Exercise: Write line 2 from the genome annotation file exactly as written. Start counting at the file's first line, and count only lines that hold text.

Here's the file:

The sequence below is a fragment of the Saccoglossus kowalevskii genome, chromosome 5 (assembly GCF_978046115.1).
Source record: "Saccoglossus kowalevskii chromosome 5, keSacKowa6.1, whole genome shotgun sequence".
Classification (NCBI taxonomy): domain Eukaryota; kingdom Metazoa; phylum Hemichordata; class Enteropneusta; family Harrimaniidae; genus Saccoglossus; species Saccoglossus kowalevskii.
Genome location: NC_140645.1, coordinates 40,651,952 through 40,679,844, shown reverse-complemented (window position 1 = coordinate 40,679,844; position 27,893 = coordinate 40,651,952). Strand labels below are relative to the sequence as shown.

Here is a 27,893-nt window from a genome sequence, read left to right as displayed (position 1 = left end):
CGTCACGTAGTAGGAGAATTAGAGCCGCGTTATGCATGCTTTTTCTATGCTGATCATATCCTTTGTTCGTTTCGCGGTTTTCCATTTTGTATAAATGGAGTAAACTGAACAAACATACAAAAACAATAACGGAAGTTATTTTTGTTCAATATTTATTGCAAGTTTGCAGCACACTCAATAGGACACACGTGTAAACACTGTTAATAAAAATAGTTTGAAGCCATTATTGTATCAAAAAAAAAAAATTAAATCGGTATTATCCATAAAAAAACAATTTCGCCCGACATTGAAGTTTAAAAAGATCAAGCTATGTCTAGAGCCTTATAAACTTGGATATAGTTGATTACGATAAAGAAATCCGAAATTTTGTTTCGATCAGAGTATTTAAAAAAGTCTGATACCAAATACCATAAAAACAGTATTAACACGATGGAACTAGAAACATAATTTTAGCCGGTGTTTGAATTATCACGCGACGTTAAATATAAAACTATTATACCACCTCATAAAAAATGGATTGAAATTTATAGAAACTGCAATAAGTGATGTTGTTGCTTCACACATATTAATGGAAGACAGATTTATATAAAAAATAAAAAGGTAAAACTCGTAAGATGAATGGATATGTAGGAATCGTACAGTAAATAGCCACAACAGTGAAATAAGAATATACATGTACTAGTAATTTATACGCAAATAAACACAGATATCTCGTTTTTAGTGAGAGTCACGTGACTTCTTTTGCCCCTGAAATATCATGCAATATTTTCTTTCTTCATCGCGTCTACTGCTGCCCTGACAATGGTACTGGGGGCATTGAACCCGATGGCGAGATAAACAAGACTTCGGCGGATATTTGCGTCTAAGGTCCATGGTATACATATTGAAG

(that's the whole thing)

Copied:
Source record: "Saccoglossus kowalevskii chromosome 5, keSacKowa6.1, whole genome shotgun sequence".